I began attempting to understand where the UPC stood among all the other denominations with respect to the theology it espouses.  Even the most basic understanding of the differences between Calvinism and Arminianism was a foreign concept to me.  The UPC call themselves ‘Apostolic’ as they of course, declare that they are the true church proclaiming the gospel message as it was proclaimed by the Apostles in the Book of Acts.  I believe that the vast majority of members of UPC churches are generally ignorant of the roots the organization has within the Wesley-Arminianism tradition and how that differs from other understandings of the teaching of scripture.  In the UPC mindset, because they are truly ‘apostolic’ there is no need for any understanding beyond this – they are the restored church of the apostolic age.  They are the culmination of God’s progressive restoration of the church reclaiming that which was lost shortly after the apostolic period.

I also began praying earnestly that God would truly speak to me and direct me through His word – that he would help me set aside every presupposition that I might have as I open and read His word.  I didn’t want to read my understanding into the scripture but to simply let God’s word speak to me what it had to say.  I was at a pivotal point of frustration and almost anger – I was frustrated and angry at the church in general.  Here I was, just wanting to know the Lord, wanting to know what his word had for me and in looking out at the world of churches felt almost resentful because of the confusion I was experience.

I started rereading Acts as this is where the OP place their theological emphasis.  Those same old passages that bothered me in the past still stood out only stronger.  Again, the UPC emphasizes Acts 2:38 as the concise statement of the gospel as proclaimed by the Apostles.  Yet the message proclaimed by Peter in chapter 2 differs to the message that he proclaimed in the very next chapter and also differs from the message of salvation proclaimed by Paul to the Philippian jailer.  How to make sense of this?  Those passages dealing with individuals receiving the Holy Spirit where individuals speak in tongues – do these experiences accurately reflect what people experience and consider normative today in Pentecostal churches?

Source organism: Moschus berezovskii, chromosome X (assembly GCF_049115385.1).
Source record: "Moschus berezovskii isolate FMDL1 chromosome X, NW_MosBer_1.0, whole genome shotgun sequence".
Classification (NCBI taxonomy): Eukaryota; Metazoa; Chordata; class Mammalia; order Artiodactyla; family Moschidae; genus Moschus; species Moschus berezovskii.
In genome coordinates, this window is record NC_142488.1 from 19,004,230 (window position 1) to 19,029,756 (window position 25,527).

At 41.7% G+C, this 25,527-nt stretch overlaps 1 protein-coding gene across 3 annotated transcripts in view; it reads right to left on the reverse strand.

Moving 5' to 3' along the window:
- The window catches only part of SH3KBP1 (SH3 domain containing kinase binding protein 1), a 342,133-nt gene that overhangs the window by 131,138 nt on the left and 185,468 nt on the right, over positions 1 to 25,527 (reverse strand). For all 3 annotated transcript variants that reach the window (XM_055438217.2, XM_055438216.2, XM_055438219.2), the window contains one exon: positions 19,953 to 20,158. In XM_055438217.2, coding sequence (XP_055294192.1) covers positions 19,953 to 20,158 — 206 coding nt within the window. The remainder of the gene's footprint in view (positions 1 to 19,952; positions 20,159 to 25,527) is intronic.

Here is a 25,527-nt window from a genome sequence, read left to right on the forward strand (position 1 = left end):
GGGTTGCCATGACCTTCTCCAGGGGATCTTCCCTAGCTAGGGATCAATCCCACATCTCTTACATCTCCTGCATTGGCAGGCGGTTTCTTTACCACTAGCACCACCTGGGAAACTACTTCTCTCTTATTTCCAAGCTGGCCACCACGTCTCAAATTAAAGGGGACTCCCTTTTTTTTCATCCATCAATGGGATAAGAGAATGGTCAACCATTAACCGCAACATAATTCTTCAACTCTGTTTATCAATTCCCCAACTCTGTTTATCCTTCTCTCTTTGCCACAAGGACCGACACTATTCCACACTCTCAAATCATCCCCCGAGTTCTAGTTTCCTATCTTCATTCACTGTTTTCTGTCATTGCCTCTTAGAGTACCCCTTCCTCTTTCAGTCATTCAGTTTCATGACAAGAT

I came to reread Romans and that is when it happened – it was as though I had been reading God’s word in a dark room by candle light for 20 years and suddenly someone threw back the curtains and light filled the room and I saw in the scripture things I had never seen before – as though they were previously hidden.  (I appreciate that they weren’t hidden but I was reading these words through my presuppositions and, therefore, didn’t allow the word to speak to me).  I had read about justification by faith before but what that truly meant was somewhat lost on me.  As I began reading the fourth chapter, it was as though my eyes were opened:

What then shall we say was gained by Abraham, our forefather according to the flesh? For if Abraham was justified by works, he has something to boast about, but not before God. For what does the Scripture say? “Abraham believed God, and it was counted to him as righteousness.”  Now to the one who works, his wages are not counted as a gift but as his due. And to the one who does not work but believes in him who justifies the ungodly, his faith is counted as righteousness, just as David also speaks of the blessing of the one to whom God counts righteousness apart from works: